The importance of the Korban Pesach ceremony for Jewish national unity and identity is emphasized by the Torah in various places. Converts to Judaism are expected to perform the sacrifice as a mark of their total entry into the Jewish people. Here again we have the solid connection between the Korban Pesach and Brit Milah. Only someone who is circumcised can perform the sacrifice, and conversely, a Jewish apostate is forbidden to eat from the Korban.

Since the Jews during their 40 year wanderings in the desert were not circumcised, they could not observe the sacrifice. Only when the Jews crossed the Jordan into Israel under Joshua and underwent mass circumcision the next logical step in the reaffirmation of a unique Jewish identity was to perform the Korban Pesach (Joshua 1 1:12).

Another connection between Korban Pesach and circumcision is the identical penalty imposed on someone who has failed to perform each of these positive commandments. In both cases, the punishment is karet (separation) a form of spiritual death and severance from the Jewish people. To ensure that such instances were few, the Torah provided a second opportunity for people who were far away or ritually impure and thus prevented from performing the commandment. Korban Pesach enables us to connect with our Jewish identity and unity; the absence of Korban Pesach is an impediment to Jewish unity and identity.

The performance of the KorbanPesach was a logical first step following every national and religious revival after periods of moral decline and assimilation.

When King Josiah decided to purge the country from idolatry, his first step after removing all idols was to celebrate the Korban Pesach (Kings Chapter 23)

In later generations circumstances prevented Jews from visiting the Temple and King Hezekiah decided to remedy the situation by summoning all the people to celebrate Passover in Jerusalem and perform the ritual of the Korban Pesach (Chronicles II, Chapter 30) King Hezekiah also realized that the best way of reinstituting unity among the Jewish people was by means of the Korban Pesach.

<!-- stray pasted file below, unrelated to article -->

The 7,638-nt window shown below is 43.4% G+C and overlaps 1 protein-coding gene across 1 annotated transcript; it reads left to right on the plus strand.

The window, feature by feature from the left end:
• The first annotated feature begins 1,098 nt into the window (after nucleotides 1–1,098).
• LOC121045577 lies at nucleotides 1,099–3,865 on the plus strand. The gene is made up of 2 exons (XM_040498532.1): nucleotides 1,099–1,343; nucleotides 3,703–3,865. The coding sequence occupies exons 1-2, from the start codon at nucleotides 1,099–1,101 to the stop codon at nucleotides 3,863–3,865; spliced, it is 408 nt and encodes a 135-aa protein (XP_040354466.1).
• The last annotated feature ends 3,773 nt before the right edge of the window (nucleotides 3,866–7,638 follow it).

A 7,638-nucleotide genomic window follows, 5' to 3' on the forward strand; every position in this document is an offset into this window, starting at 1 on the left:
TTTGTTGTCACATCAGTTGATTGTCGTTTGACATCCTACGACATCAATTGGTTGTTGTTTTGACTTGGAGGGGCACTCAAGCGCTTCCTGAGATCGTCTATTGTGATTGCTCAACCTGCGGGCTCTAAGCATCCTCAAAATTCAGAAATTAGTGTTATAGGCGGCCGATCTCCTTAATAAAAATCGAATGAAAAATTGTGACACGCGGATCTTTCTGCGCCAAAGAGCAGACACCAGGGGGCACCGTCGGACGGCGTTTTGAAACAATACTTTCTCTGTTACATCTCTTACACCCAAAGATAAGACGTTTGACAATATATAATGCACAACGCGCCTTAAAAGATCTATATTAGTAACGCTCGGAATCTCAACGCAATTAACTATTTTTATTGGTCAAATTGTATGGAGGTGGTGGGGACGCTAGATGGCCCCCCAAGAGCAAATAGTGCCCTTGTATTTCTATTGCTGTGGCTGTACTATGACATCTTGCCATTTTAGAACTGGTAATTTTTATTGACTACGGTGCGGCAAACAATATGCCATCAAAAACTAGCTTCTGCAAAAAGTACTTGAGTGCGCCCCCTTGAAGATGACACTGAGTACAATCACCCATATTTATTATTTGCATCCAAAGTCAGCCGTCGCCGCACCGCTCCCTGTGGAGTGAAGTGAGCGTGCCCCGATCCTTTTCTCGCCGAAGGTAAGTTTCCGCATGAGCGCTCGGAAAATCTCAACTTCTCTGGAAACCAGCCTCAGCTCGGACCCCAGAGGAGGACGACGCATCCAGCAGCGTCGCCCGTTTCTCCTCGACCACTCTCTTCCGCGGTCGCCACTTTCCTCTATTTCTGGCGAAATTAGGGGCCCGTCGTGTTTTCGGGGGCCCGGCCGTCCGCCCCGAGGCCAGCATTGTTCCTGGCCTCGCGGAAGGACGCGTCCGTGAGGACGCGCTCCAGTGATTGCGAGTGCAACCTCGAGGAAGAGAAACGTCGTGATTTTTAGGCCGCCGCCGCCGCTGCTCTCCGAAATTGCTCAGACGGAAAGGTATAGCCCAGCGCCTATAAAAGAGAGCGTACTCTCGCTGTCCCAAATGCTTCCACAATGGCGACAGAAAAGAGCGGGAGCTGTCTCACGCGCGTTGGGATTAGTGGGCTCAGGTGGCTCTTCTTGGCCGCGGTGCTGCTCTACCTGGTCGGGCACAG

When the Jewish people returned from the Babylonian captivity, Ezra the Scribe sought to reestablish Jerusalem's centrality for the Jewish people. At that time, many Jews, especially among the elites, preferred the fleshpots of Babylon. He did this by offering the Korban Pesach for the Jews who had remained in the Diaspora, as well those who had properly returned to Jerusalem. (Ezra 6:19-22)

We can see from the above that the Korban Pesach was the supreme symbol of Jewish unity. Such unity never came at the expense of individuality, for it achieved an exquisite balance. While this commandment was to be performed by the entire Jewish people the fact that each quorum was composed of family and friends demonstrated that unity would not swallow up personality and individuality. The loss of the Korban Pesach left a void in the Jewish people who were deprived of a very potent symbol of unity.



"Though the entire nation offered the Korban Pesach, each quorum was composed of family and friends, ensuring that Jewish unity would not swallow up personality and individuality but rather enhance it."

"The performance of the Korban Pesach was a logical first step towards national and religious revival following periods of moral decline and assimilation."

"40 years after the Exodus, when the Jewish People crossed the Jordan into Israel and underwent mass circumcision and affirmed their unique Jewish identity by offering Korban Pesach (Joshua 1 1-12)."

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Korban Pesach Committee of the Sanhedrin Initiative